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Polar bears walking the streets on Novaya Zemlya are habituated garbage bears, not victims of climate change

Polar bears walking the streets on Novaya Zemlya are habituated garbage bears, not victims of climate change

polarbearscience | Polar bear science – past and present

Polar bears walking the streets on Novaya Zemlya are habituated garbage bears, not victims of climate change

by susanjcrockford / Today, 15:05
What a bunch of sensationalist claptrap about the polar bears on Novaya Zemlya but I guess it sells papers and raises donations (WWF and PBI, I mean you).1

Nilsen_when the internet came to Novaya Zemlya_cites my blog post_14 Feb 2019

Seriously, if the bears were coming for us, people in Belushaya Guba would have died already, probably EATEN. These particular bears know there is stored food and refuse available that does not come packaged in human form and they know from experience that humans won’t hurt them. As I pointed out in my last post, these bears have known this since early December, when they chose to stay on land over the winter and ignored the sea ice when it arrived.

Lack of sea ice is not the problem here. These are habituated garbage bears that are no longer safe to have around: the responsible option is to shoot them. It’s harsh, I know, but the population will recover from the loss.

Belushaya Guba garbage dump_Daily Mail_11 Feb 2019

If you suddenly cut off their passive food supply (fence or close the dump, deal more carefully with individual refuse and stored food), all of these bears in the photos and videos being flashed across the Internet will become desperate and truly dangerous. Remember, just last summer an emaciated, desperate bear almost killed a cruise ship guard: he had a loaded gun and was actively looking for bears, yet the bear managed to ambush him. He’d have died if he’d been alone.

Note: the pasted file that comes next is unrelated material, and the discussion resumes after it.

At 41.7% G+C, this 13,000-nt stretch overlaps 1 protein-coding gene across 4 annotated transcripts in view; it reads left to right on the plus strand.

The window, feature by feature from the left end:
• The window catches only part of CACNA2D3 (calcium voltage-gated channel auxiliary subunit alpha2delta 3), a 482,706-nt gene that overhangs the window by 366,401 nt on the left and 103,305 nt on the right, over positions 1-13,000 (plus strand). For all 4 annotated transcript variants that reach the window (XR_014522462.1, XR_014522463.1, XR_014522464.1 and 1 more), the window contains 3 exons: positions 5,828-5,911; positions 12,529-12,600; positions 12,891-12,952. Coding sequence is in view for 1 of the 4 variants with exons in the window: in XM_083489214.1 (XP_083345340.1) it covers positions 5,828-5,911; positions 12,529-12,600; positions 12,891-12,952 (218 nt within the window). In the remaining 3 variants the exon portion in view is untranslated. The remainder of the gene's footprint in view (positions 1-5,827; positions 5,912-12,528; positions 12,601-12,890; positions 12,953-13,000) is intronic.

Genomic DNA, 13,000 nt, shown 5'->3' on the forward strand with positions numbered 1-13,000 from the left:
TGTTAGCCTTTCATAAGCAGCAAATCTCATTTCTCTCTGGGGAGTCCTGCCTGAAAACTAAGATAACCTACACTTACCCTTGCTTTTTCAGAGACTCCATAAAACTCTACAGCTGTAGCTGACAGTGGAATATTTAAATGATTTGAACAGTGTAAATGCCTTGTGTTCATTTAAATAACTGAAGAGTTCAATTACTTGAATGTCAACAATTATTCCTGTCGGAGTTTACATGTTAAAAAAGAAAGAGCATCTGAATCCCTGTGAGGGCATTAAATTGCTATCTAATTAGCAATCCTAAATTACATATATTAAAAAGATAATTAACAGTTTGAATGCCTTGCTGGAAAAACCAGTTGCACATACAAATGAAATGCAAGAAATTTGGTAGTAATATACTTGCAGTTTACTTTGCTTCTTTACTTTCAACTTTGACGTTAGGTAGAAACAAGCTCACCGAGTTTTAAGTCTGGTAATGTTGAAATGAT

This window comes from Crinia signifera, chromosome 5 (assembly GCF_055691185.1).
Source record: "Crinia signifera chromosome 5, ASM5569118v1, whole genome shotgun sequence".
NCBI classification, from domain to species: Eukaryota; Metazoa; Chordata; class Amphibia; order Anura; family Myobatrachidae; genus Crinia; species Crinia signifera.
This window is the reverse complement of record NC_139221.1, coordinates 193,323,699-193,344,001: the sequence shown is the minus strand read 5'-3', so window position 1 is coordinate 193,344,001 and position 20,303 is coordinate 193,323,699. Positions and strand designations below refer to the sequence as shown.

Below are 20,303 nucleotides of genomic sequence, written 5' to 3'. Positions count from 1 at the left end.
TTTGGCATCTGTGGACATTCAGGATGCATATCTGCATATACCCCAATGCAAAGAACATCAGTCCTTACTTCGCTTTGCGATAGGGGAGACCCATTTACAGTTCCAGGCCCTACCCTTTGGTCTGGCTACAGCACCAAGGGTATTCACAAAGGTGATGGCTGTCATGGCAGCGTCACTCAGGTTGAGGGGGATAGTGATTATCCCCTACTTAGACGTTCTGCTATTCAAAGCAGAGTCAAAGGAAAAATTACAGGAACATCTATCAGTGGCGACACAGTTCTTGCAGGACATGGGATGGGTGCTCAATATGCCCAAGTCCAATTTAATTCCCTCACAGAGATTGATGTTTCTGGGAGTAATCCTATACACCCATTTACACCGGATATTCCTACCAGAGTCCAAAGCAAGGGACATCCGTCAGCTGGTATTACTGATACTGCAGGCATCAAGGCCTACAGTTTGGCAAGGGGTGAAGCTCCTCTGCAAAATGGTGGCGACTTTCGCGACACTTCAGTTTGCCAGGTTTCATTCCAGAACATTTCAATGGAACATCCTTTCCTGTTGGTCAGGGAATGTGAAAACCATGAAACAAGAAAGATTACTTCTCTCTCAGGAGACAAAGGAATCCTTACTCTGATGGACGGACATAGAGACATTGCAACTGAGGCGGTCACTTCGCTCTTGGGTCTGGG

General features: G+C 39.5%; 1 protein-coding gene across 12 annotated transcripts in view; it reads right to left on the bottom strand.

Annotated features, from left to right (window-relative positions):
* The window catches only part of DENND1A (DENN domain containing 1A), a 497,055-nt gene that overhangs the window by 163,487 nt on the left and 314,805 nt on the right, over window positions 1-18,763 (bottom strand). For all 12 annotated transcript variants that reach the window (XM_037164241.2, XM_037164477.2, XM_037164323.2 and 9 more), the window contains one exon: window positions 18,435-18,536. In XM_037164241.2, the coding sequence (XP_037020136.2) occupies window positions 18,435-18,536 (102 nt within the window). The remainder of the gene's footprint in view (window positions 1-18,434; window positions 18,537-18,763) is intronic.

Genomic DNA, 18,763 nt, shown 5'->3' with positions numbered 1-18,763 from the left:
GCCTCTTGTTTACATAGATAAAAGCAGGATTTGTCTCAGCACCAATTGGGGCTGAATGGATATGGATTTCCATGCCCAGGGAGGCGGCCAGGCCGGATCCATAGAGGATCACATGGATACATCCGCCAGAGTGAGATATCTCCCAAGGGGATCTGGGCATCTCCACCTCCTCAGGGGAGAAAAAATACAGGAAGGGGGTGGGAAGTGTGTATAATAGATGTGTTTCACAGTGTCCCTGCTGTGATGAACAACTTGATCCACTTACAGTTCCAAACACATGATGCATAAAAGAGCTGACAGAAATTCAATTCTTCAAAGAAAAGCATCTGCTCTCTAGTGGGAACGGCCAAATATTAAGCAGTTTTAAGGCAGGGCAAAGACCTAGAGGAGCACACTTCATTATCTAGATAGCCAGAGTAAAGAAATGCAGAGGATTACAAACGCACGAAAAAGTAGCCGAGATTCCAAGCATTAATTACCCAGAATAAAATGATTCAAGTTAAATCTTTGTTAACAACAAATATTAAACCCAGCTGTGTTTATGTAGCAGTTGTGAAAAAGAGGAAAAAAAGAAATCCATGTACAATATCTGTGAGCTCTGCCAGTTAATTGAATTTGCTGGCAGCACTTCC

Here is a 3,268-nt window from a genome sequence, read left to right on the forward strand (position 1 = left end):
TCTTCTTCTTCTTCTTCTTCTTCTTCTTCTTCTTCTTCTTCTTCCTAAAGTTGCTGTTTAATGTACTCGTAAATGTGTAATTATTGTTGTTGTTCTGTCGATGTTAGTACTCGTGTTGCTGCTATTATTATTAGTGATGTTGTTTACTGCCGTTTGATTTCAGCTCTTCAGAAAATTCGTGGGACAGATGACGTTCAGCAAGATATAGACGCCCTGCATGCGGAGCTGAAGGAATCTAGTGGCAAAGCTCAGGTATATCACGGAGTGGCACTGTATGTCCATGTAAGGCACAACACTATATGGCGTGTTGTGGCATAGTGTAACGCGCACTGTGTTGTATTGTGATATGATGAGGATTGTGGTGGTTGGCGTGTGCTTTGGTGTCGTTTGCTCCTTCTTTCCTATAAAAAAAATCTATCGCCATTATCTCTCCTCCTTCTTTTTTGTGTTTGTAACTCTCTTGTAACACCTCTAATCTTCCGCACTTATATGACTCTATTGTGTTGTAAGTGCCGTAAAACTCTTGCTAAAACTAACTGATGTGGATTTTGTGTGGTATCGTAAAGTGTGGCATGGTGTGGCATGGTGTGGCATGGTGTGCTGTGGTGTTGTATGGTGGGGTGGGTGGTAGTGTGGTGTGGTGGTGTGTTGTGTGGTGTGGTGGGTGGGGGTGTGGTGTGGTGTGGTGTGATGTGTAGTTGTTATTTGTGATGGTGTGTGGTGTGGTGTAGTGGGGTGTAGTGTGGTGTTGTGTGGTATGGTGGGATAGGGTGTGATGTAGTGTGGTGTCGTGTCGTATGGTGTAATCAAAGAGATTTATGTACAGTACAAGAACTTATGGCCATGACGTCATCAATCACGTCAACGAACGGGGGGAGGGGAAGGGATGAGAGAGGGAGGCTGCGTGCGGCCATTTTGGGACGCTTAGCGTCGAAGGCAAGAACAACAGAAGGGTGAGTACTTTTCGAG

Of course the refuse and stored food problem needs to be dealt with, in Belushaya Guba and elsewhere across the Arctic, but these particular bears cannot be saved. Cleaning up these issues takes time, coordination, and money. Ask Churchill, Manitoba, who for years wrestled with these issues before a workable solution was agreed upon. And while few Arctic communities can afford to do it the Churchill way, virtually all must contend with the very real threat of polar bears both inside and outside their communities. Ask the Inuit of Arviat and Naujaat, who each lost a young man last summer to a predatory attack by a polar bear that happened well outside their respective villages and where lack of sea ice was not an issue.

Blaming this on climate change is the Paul Nicklen starving polar bear video all over again. You remember the one, the video that National Geographic got so much push-back about that they had to make a public apology for spreading misinformation?

Do climate change promoters really need another fiasco featuring polar bears?

Are they really thinking this incident will somehow be ‘the one‘ that will convince the public that climate change should be a priority for them? They clearly do not understand that this is the same ‘public’ who have seen black bears and/or grizzlies at town dumps, and know that scavenging is a common behaviour of all bears. The public who probably have experience with what happens when you clean up community garbage tissues without destroying the particular bears who are habituated to it – they start attacking people. The public who knows that relocating habituated bears doesn’t work – they always find their way back, either to the dump they know or another one. Google ‘dump bears.’

Still no further word from Russia on this incident, everyone is still rehashing the original report: there has been ice right off Belushaya Guba since 11 February. But I’m guessing the bears won’t be leaving of their own accord (see previous post for location of Belushaya Guba and other sea ice charts).

Barents Sea ice extent 2019 Feb 11_NIS

Footnote 1. Yes, WWF has assisted some communities protect themselves against polar bears but their role is primarily educational. In Arviat in 2014, WWF funded the cost of one paid community patrol guard, out of the four deemed necessary (pdf here). WWF likes to pat itself on the back for its work on this problem but while its better than nothing, the costs involved in securely storing food and garbage, as well as hiring patrol personnel, are probably the biggest hold-up for most communities. WWF brings in tens of millions every year but spends a pitance on keeping Arctic residents safe from polar bears.